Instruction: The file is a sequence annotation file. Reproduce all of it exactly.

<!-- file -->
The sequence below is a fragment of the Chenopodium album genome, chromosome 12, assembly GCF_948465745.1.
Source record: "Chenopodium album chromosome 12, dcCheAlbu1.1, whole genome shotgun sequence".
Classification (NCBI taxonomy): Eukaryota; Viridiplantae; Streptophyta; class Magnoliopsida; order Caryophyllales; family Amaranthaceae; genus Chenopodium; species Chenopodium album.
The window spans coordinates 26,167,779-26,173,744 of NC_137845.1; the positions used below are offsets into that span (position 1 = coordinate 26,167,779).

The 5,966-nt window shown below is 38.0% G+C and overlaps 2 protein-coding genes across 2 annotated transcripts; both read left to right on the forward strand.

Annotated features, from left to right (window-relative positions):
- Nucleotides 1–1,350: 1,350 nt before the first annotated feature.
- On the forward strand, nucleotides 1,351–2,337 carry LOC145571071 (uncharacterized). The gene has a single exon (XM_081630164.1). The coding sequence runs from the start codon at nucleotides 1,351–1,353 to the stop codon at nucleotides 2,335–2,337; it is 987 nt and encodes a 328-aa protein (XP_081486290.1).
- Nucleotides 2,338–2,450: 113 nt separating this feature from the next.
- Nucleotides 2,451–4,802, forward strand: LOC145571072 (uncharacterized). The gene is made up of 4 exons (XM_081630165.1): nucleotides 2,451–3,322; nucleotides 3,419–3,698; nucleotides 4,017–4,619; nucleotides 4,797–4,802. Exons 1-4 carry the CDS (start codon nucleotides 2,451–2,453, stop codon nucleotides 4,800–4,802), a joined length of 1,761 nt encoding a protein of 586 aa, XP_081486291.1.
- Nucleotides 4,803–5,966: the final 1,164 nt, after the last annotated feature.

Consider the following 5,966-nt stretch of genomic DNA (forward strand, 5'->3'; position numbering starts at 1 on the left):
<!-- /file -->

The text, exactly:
The sequence below is a fragment of the Chenopodium album genome, chromosome 12, assembly GCF_948465745.1.
Source record: "Chenopodium album chromosome 12, dcCheAlbu1.1, whole genome shotgun sequence".
Classification (NCBI taxonomy): Eukaryota; Viridiplantae; Streptophyta; class Magnoliopsida; order Caryophyllales; family Amaranthaceae; genus Chenopodium; species Chenopodium album.
The window spans coordinates 26,167,779-26,173,744 of NC_137845.1; the positions used below are offsets into that span (position 1 = coordinate 26,167,779).

The 5,966-nt window shown below is 38.0% G+C and overlaps 2 protein-coding genes across 2 annotated transcripts; both read left to right on the forward strand.

Annotated features, from left to right (window-relative positions):
- Nucleotides 1–1,350: 1,350 nt before the first annotated feature.
- On the forward strand, nucleotides 1,351–2,337 carry LOC145571071 (uncharacterized). The gene has a single exon (XM_081630164.1). The coding sequence runs from the start codon at nucleotides 1,351–1,353 to the stop codon at nucleotides 2,335–2,337; it is 987 nt and encodes a 328-aa protein (XP_081486290.1).
- Nucleotides 2,338–2,450: 113 nt separating this feature from the next.
- Nucleotides 2,451–4,802, forward strand: LOC145571072 (uncharacterized). The gene is made up of 4 exons (XM_081630165.1): nucleotides 2,451–3,322; nucleotides 3,419–3,698; nucleotides 4,017–4,619; nucleotides 4,797–4,802. Exons 1-4 carry the CDS (start codon nucleotides 2,451–2,453, stop codon nucleotides 4,800–4,802), a joined length of 1,761 nt encoding a protein of 586 aa, XP_081486291.1.
- Nucleotides 4,803–5,966: the final 1,164 nt, after the last annotated feature.

Consider the following 5,966-nt stretch of genomic DNA (forward strand, 5'->3'; position numbering starts at 1 on the left):